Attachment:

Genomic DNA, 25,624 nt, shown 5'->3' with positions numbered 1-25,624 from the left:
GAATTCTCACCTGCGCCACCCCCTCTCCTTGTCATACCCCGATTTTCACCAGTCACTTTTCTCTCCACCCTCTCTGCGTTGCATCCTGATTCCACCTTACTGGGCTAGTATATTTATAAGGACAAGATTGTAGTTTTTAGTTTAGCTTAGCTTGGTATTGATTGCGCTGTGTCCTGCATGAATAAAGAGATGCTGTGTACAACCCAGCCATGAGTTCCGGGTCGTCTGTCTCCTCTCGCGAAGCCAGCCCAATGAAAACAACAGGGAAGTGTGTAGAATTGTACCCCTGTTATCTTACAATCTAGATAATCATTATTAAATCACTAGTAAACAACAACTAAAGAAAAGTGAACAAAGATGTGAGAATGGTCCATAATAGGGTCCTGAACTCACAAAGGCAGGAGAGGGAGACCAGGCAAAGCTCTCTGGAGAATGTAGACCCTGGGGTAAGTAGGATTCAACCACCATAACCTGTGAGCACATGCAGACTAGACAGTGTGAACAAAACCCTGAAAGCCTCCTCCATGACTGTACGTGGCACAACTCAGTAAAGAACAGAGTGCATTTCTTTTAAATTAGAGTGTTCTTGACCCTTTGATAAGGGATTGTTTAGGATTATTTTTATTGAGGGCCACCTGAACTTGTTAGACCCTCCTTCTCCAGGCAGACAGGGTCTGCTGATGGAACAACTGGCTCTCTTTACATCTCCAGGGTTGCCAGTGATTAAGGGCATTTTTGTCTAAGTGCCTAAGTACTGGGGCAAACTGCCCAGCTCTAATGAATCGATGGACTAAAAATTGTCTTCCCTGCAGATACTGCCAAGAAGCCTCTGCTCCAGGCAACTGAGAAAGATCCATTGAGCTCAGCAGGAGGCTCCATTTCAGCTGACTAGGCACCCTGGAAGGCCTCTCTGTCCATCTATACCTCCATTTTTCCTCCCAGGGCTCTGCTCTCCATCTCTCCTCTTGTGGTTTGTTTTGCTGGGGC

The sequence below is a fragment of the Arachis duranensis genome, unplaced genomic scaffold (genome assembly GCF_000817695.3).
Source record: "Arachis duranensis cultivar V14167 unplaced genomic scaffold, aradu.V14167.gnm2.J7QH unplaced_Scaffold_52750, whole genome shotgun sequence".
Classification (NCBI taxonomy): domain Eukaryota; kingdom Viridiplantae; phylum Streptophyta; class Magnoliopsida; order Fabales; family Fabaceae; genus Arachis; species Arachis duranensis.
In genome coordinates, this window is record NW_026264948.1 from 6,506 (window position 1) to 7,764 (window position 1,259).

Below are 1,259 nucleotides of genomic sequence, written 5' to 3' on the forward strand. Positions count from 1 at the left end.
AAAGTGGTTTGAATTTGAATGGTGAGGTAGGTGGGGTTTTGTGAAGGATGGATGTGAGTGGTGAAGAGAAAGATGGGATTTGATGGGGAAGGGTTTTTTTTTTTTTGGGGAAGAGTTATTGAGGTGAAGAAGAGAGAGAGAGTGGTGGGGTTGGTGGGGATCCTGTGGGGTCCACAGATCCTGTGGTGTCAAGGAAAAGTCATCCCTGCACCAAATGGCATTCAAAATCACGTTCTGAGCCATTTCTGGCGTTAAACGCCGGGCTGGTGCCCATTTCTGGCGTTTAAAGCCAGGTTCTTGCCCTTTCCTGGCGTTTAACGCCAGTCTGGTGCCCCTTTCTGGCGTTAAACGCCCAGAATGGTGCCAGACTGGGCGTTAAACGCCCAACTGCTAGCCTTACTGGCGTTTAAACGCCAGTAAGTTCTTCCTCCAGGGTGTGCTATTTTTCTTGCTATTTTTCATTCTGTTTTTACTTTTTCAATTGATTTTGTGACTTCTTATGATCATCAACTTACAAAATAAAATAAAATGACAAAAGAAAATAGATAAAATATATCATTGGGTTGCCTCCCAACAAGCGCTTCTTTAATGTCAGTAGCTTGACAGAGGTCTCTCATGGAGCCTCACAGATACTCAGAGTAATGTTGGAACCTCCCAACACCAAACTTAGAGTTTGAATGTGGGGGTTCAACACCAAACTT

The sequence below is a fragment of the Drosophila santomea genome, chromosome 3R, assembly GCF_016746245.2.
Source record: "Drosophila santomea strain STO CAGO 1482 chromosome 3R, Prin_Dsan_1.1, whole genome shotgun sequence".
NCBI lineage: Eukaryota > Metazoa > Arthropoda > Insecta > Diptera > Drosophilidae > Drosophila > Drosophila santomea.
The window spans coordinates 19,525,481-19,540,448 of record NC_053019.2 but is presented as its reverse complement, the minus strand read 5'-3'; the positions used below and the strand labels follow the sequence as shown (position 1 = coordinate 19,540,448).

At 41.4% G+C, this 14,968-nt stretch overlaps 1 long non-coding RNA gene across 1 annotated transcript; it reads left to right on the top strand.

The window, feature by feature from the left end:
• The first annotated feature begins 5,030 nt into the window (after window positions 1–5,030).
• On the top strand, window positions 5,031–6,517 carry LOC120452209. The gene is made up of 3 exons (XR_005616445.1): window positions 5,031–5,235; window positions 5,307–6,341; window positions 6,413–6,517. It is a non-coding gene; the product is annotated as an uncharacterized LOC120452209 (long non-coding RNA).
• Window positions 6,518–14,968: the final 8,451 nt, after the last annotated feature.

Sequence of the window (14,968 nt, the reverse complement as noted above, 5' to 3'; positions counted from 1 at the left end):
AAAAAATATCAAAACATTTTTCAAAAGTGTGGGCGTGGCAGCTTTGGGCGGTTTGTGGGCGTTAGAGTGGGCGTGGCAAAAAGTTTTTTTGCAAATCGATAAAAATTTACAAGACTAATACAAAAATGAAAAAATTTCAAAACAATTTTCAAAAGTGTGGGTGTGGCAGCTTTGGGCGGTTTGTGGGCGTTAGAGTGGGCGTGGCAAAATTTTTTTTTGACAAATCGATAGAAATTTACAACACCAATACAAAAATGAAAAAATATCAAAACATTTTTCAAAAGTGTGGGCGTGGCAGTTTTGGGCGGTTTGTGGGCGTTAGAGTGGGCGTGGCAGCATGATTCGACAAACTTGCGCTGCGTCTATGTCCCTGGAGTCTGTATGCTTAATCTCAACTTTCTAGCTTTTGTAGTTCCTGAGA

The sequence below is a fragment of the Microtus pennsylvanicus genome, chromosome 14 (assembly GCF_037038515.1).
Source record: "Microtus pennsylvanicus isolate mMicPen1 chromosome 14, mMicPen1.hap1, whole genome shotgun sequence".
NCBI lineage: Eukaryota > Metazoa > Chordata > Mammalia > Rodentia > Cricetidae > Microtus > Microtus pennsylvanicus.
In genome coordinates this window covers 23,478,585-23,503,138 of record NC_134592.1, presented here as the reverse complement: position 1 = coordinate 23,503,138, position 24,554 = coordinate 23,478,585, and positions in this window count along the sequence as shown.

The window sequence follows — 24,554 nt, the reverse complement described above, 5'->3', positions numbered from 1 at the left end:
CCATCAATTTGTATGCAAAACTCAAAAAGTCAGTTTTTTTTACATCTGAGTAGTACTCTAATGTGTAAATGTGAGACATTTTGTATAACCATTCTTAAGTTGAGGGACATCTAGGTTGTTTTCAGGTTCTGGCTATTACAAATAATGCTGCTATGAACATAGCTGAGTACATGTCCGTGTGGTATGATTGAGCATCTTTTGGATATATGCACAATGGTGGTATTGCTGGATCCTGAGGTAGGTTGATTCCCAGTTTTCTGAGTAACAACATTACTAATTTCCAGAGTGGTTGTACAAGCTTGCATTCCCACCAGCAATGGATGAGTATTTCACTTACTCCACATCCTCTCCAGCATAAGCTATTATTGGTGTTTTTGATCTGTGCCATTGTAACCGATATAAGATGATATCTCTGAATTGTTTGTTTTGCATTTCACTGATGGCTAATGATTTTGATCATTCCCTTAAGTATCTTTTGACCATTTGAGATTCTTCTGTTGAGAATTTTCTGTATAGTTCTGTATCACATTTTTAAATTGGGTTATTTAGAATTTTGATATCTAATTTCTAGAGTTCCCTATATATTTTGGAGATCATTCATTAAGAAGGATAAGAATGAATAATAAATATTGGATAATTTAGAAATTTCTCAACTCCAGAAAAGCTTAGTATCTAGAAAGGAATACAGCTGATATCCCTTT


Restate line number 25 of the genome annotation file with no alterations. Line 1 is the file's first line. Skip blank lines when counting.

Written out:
CCATCAATTTGTATGCAAAACTCAAAAAGTCAGTTTTTTTTACATCTGAGTAGTACTCTAATGTGTAAATGTGAGACATTTTGTATAACCATTCTTAAGTTGAGGGACATCTAGGTTGTTTTCAGGTTCTGGCTATTACAAATAATGCTGCTATGAACATAGCTGAGTACATGTCCGTGTGGTATGATTGAGCATCTTTTGGATATATGCACAATGGTGGTATTGCTGGATCCTGAGGTAGGTTGATTCCCAGTTTTCTGAGTAACAACATTACTAATTTCCAGAGTGGTTGTACAAGCTTGCATTCCCACCAGCAATGGATGAGTATTTCACTTACTCCACATCCTCTCCAGCATAAGCTATTATTGGTGTTTTTGATCTGTGCCATTGTAACCGATATAAGATGATATCTCTGAATTGTTTGTTTTGCATTTCACTGATGGCTAATGATTTTGATCATTCCCTTAAGTATCTTTTGACCATTTGAGATTCTTCTGTTGAGAATTTTCTGTATAGTTCTGTATCACATTTTTAAATTGGGTTATTTAGAATTTTGATATCTAATTTCTAGAGTTCCCTATATATTTTGGAGATCATTCATTAAGAAGGATAAGAATGAATAATAAATATTGGATAATTTAGAAATTTCTCAACTCCAGAAAAGCTTAGTATCTAGAAAGGAATACAGCTGATATCCCTTT